Serial Device: /dev/ttyS0
Bps/Par/Bits: 9600 8N1

Press Enter to exit the menus (pressing Esc will not save changes).

4. Remove the modem Init and Reset strings:

Under the 'Modem and Dialing' menu, delete the Init and Reset strings.

5. Save the setup:

From the main menu, choose 'save setup as dfl'.

6. Exit Minicom:

From the main menu, choose 'Exit from Minicom'.

7. Connect to the target machine:

While the serial cable is connected to the target machine, start the Minicom program:

minicom

8. Exiting Minicom

To finish the session, press 'ctrl-A' and then 'X'.

Screen

Screen is able to connect to a serial port. It will connect to a standard 9600 speed port without options.

screen /dev/ttyS0

If needed, see the section "WINDOW TYPES" in the screen man page for details on setting the baud rate.

Serialclient

Serialclient[1] is a client for serial connection in command line in your shell. Install it doing:

pacman -S ruby
gem install serialclient

Then, you can use like this:

serialclient -p /dev/ttyS0

Windows Options

On Windows machines, connect to the serial port using programs like PuTTY or Hyper Terminal.

Installing Arch Linux using the serial console

1. Connect to the target machine using the method described above.

2. Boot the target machine using the Arch Linux installation CD.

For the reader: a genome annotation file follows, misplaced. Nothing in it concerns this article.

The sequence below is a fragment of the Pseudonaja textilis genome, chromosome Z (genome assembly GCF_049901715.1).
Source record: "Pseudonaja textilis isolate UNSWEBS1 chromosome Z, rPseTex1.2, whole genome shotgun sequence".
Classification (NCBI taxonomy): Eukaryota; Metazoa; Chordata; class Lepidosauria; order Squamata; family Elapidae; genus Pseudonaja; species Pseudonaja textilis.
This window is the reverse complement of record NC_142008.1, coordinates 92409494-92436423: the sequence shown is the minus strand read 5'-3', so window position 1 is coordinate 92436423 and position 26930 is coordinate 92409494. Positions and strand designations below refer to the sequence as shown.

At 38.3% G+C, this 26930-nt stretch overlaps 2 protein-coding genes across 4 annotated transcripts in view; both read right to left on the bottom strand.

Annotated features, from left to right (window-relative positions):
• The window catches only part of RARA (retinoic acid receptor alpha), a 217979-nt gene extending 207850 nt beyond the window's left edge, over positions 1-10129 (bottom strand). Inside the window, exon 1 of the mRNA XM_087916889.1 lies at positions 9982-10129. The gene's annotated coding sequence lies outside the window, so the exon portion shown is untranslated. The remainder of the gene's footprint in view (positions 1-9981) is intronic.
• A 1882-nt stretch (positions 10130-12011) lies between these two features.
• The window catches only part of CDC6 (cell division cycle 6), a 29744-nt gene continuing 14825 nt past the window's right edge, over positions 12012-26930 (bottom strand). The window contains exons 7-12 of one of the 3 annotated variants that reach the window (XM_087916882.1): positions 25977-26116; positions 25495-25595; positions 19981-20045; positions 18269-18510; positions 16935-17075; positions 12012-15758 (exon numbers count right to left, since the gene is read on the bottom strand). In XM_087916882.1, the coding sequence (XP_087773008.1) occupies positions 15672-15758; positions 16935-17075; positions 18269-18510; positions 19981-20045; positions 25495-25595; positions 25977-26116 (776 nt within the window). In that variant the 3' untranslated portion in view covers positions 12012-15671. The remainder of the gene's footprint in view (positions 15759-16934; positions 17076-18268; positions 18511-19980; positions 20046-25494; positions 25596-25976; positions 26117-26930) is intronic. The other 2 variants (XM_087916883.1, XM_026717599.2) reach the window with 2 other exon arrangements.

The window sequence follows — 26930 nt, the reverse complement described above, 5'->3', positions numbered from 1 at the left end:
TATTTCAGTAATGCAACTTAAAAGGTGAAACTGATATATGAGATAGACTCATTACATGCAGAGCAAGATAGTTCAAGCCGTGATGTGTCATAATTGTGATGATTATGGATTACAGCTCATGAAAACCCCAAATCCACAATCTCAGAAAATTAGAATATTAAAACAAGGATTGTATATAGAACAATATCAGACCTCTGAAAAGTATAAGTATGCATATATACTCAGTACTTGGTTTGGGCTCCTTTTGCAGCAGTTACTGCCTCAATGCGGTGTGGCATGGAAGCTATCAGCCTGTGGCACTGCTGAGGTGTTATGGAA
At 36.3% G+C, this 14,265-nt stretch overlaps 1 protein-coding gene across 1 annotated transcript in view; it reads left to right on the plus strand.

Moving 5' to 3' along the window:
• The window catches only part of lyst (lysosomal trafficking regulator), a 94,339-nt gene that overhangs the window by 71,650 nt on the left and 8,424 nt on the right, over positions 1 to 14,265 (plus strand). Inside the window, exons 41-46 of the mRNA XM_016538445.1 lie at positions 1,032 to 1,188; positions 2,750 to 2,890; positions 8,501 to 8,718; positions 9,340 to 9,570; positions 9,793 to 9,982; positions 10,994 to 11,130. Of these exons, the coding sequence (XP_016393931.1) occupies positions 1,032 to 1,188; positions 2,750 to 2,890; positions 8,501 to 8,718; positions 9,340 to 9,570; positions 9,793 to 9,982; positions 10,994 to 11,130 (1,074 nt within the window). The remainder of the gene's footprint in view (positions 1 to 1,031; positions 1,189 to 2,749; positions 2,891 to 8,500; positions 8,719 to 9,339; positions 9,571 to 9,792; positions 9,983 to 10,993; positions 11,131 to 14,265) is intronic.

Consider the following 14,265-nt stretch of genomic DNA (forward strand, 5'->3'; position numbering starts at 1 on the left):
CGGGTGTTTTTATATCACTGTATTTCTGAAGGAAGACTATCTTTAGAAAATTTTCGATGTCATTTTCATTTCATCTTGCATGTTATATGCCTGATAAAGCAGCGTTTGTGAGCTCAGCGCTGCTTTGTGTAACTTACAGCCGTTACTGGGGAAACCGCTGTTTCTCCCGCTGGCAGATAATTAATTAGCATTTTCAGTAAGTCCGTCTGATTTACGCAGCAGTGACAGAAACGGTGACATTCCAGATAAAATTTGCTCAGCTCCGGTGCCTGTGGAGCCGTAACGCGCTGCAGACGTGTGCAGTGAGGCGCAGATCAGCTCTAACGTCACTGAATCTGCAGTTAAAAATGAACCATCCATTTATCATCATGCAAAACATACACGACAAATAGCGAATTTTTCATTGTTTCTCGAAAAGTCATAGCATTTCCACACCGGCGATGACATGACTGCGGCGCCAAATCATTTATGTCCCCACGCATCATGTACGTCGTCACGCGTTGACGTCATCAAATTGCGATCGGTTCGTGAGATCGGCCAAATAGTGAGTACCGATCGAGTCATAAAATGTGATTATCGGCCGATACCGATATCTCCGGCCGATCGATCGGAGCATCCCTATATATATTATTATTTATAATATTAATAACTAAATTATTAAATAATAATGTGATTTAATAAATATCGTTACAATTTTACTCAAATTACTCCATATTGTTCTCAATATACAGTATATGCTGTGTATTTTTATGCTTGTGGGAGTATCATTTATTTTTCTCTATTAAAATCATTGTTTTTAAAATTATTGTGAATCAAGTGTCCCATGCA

3. When the bootloader appears, select "Boot Arch Linux (<arch>)" and press tab to edit

4. Append console=ttyS0 and press enter

5. Systemd should now detect ttyS0 and spawn a serial getty on it, allowing you to proceed as usual

Note: After setup is complete, the console settings will not be saved on the target machine; in order to avoid having to connect a keyboard and monitor, configure console access on the target machine before rebooting.
Note: While a port speed of 9600 is used in all of the examples in this document, working with higher values is recommended (List of available speeds is displayed in Minicom by pressing 'Ctrl-A' and then 'P')

Troubleshooting

Ctrl-C and Minicom

If you are having trouble sending a Control-C command through minicom you need to switch off hardware flow control in the device settings (minicom -s), which then enables the break.